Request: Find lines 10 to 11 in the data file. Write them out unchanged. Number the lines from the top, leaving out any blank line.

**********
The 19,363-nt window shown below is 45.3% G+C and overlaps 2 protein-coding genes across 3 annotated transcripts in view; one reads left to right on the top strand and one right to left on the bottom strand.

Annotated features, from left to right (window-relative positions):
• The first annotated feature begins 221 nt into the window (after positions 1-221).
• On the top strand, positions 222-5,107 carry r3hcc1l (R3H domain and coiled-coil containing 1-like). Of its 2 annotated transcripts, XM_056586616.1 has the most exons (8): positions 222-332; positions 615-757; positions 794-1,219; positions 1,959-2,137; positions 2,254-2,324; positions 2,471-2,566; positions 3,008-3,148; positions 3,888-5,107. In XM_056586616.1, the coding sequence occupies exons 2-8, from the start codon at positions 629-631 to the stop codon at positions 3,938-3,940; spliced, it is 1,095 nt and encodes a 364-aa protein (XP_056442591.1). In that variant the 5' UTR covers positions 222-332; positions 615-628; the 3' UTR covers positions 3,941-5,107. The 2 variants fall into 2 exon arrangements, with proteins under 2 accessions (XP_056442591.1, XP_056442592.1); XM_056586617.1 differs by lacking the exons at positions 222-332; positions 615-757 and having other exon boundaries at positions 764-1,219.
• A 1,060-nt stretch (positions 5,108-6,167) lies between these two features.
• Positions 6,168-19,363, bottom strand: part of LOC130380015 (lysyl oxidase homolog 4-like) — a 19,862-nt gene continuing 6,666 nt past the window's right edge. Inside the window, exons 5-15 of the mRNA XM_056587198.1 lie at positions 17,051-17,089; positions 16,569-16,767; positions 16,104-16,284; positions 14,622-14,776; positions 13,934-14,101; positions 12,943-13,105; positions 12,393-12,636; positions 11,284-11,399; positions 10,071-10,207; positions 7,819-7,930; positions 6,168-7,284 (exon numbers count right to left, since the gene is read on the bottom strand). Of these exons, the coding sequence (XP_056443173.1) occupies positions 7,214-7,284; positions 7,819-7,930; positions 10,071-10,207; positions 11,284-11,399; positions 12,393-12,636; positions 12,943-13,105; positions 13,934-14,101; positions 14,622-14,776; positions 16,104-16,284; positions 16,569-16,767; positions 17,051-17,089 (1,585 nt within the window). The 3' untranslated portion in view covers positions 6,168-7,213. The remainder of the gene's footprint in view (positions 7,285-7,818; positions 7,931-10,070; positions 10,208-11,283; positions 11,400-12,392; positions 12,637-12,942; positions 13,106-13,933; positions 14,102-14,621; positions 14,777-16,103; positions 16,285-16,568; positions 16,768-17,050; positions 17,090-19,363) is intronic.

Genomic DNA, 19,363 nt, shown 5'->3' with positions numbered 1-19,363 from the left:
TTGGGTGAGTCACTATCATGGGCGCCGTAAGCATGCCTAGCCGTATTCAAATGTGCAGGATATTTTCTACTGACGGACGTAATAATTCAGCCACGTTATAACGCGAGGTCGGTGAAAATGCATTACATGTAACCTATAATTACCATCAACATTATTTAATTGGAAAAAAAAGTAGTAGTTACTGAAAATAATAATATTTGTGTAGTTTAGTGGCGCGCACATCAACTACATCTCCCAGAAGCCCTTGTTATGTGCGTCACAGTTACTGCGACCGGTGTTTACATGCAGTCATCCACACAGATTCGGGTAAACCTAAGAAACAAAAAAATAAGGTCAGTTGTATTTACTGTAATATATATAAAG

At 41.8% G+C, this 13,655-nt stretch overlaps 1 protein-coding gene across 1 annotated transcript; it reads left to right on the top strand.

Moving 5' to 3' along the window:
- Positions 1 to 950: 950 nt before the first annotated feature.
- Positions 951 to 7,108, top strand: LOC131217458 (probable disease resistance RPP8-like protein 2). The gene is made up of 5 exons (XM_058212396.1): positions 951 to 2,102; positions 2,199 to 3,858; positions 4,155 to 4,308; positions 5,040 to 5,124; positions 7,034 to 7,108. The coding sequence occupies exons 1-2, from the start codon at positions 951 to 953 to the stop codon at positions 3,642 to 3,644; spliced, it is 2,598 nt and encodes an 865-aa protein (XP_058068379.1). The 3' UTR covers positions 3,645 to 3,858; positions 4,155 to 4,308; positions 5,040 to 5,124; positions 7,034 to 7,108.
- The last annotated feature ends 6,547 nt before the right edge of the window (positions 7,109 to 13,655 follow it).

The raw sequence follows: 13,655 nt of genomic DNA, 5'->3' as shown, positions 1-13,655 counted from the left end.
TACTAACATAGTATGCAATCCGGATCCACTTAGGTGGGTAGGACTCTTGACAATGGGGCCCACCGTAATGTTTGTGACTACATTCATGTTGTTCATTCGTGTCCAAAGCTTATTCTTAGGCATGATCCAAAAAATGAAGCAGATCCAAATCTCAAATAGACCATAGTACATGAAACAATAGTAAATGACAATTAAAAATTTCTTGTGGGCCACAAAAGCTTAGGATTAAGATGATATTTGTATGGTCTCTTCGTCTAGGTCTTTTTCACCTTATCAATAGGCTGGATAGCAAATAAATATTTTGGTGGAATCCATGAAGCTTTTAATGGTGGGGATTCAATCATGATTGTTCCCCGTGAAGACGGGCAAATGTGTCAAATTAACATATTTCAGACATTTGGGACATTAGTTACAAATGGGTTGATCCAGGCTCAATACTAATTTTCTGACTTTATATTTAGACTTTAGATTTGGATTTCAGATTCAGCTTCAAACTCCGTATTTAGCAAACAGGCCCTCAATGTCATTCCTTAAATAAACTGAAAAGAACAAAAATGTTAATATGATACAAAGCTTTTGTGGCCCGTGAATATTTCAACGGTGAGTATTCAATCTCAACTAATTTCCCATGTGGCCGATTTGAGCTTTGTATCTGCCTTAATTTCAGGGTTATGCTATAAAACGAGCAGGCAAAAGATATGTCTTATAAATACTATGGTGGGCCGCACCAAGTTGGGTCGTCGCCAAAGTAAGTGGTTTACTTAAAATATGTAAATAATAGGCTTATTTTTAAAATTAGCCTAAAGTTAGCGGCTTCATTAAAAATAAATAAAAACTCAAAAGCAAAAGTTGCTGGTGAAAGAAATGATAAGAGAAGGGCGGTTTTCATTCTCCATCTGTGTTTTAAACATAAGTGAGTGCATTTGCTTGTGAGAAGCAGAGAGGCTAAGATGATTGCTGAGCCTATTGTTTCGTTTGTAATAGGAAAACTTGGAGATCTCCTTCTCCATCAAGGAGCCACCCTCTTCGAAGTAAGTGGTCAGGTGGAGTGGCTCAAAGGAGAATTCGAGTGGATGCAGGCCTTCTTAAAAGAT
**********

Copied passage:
Moving 5' to 3' along the window:
- Positions 1 to 950: 950 nt before the first annotated feature.